> However I have 2 points:
> I do not understand why you would want to use this model.

Steve may be refering to his next point, below, in which case I agree, but just in case there is a question in anyone's mind about the usefulness of the (corrected) model,

Y = F + F*EPS(1) + EPS(2),

let me opine that, as corrected, the model is perhaps the most useful single model for residual error that I know of: it says that there is a proportional component of error, but also a fixed component, for observations near zero, such that those observations are not associated with large weights, as they would be using a pure proportional (or power) error model.

> I do not understand how your model can identify the difference
> between THETA(10) and EPS(2).

Actually, THETA(1) and SIGMA(2,2); this was the first point in my last note.

LBS.

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From: Mats Karlsson <mats.karlsson@biof.uu.se>
Subject: Re: Dble exponential error model
Date: Thu, 07 Jan 1999 23:50:01 +0100

Dear Laurent and others,

Although the answer I (and Steve and Lewis) gave on the problem below offered correct slope-intercept models, they didn't realize that the model suggested actually was a valid (although unusual) one. It is not unidentifiable. One obvious example is if there are measured concentrations where the PK model (via F) predicts none, e.g. with an endogeneous substance. However, from what he writes I don't think Laurent meant such a situation, but rather one where the additive component (THETA(10)) should take care of a positive bias in the assay and improve the error model for low observations. To get IWRES for such a model, the following code could be used:

W=SQRT(THETA(11)**2 + F**2*THETA(12)**2)
;THETA(11)=SD(additive) THETA(12)=CV(proportional)
IWRES=(DV-RES)/W
Y=F+THETA(10)+W*EPS(1)
\$SIGMA 1 FIX

However, I agree with the misgivings of Steve and Lewis earlier that for an exogeneous substance it is an odd error model. The risk is that the constant (THETA(10)) will intefere with the estimation of e.g. the terminal slope.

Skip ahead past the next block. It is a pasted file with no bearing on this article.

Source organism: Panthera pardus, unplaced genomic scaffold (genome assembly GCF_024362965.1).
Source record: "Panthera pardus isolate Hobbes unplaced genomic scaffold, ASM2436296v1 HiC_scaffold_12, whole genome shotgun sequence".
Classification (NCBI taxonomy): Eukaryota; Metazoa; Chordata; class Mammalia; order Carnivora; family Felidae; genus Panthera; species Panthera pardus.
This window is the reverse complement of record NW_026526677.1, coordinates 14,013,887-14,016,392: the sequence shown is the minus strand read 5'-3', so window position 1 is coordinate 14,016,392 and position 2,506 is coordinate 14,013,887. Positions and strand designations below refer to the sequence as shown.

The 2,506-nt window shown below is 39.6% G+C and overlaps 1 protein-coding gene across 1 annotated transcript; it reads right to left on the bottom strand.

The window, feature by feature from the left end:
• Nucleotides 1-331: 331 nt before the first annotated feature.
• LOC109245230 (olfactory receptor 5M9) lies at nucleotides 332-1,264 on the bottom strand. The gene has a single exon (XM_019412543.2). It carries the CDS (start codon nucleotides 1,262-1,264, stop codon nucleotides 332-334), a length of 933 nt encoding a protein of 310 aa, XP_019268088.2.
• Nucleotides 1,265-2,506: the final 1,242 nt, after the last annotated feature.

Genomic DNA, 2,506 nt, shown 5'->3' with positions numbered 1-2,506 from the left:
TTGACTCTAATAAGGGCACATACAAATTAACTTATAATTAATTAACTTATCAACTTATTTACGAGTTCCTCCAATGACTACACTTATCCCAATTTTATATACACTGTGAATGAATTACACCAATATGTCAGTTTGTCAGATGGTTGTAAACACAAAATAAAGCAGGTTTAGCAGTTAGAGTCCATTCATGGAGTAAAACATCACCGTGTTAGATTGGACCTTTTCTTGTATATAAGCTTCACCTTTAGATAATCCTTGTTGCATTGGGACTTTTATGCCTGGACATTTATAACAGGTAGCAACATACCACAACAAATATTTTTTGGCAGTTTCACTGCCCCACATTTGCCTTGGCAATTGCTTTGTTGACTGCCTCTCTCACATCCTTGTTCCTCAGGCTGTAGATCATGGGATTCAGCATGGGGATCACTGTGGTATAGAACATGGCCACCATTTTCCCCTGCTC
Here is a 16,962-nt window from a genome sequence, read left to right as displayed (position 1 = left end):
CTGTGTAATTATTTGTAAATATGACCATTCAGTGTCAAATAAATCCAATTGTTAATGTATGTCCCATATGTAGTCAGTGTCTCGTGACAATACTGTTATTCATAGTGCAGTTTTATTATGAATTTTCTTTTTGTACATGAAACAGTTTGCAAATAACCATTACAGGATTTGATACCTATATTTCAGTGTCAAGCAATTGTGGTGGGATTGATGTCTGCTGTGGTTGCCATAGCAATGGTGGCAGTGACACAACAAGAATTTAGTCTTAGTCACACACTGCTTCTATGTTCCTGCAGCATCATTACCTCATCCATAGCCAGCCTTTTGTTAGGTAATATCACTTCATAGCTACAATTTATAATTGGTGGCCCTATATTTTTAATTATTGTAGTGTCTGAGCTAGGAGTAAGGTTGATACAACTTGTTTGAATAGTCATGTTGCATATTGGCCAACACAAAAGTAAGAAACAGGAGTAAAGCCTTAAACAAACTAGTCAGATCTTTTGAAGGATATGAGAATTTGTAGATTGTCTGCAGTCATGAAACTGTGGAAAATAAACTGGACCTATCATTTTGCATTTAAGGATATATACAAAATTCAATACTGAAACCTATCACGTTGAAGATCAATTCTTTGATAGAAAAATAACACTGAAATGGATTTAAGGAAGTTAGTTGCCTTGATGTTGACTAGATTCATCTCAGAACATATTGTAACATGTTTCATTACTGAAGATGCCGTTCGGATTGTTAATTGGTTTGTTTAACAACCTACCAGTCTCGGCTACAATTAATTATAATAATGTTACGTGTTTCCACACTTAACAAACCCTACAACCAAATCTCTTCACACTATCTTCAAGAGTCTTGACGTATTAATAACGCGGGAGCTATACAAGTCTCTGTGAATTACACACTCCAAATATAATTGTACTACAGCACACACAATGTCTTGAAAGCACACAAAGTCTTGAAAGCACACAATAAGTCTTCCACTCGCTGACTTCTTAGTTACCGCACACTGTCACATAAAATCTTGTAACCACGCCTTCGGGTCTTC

Best regards,
Mats

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From: LSheiner <lewis@c255.ucsf.edu>
Subject: Re: Dble exponential error model
Date: Thu, 07 Jan 1999 17:17:41 -0800

As usual, Mats is right -

The original model is equivalent to

Y = F + F*EPS(1) + THETA(10) + THETA(10)*EPS(2)

so indeed, THETA(10) acts as a bias offset ...What I wrote assumes taht the intended model was

Y = F + F*EPS(1) + THETA(10)*EPS(2).

LBS.

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From: laurent.nguyen@pierre-fabre.com
Subject: Dble exponential error model
Date: Fri, 8 Jan 1999 17:50:46 +0100

Dear NONMEM users,

Thanks a lot for these useful informations regarding this odd and unusual dble exponential intra-individual error model for exogeneous substance (that I'm modelling).

As Mats or L Sheiner wrote : effectively, I used the following model: Y=F+F.EPS(1) + THETA(10) + THETA(10) .EPS(2) to correct a bias in the lowest observations. I used this model with rich PK data varying over 3 log; and with the lowest values of DV very closed of the limit of assay. As compared with a simple CCV or a slope-intercept intra-individual error model, data seemed better fitted using FO method; especially in the lowest values (less bias in WRES vs Time or PRED plot).In addition, significant but artefactual decrease in objective function (more than 150 points as compared with the slope-intercept error model) resulted using FO approximation. Howewer, as Mats suggested again, I have noted the fact that the constant THETA(10) interferes with other parameters. As a result, residual plots of posthoc estimates (IWRES vs IPRED, etc..) showed largest bias as compared with an intercept-slope error model. Then, not a good model for my data.

Best regards,

Laurent Nguyen